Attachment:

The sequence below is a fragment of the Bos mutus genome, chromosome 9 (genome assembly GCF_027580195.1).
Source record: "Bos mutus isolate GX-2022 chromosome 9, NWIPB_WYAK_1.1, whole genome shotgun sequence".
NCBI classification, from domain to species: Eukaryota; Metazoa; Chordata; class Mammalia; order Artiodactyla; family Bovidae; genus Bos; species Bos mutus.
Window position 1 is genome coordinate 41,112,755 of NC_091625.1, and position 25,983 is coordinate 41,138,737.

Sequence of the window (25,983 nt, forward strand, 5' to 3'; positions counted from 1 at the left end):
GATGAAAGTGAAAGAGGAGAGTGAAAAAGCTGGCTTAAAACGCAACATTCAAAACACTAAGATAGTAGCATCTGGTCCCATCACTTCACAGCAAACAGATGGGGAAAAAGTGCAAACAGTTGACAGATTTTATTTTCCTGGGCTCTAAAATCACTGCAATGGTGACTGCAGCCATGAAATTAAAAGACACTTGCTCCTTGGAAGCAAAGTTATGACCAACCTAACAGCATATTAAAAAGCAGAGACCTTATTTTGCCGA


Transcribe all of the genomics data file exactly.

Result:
The sequence below is a fragment of the Bos mutus genome, chromosome 9 (genome assembly GCF_027580195.1).
Source record: "Bos mutus isolate GX-2022 chromosome 9, NWIPB_WYAK_1.1, whole genome shotgun sequence".
NCBI classification, from domain to species: Eukaryota; Metazoa; Chordata; class Mammalia; order Artiodactyla; family Bovidae; genus Bos; species Bos mutus.
Window position 1 is genome coordinate 41,112,755 of NC_091625.1, and position 25,983 is coordinate 41,138,737.

Sequence of the window (25,983 nt, forward strand, 5' to 3'; positions counted from 1 at the left end):
GATGAAAGTGAAAGAGGAGAGTGAAAAAGCTGGCTTAAAACGCAACATTCAAAACACTAAGATAGTAGCATCTGGTCCCATCACTTCACAGCAAACAGATGGGGAAAAAGTGCAAACAGTTGACAGATTTTATTTTCCTGGGCTCTAAAATCACTGCAATGGTGACTGCAGCCATGAAATTAAAAGACACTTGCTCCTTGGAAGCAAAGTTATGACCAACCTAACAGCATATTAAAAAGCAGAGACCTTATTTTGCCGA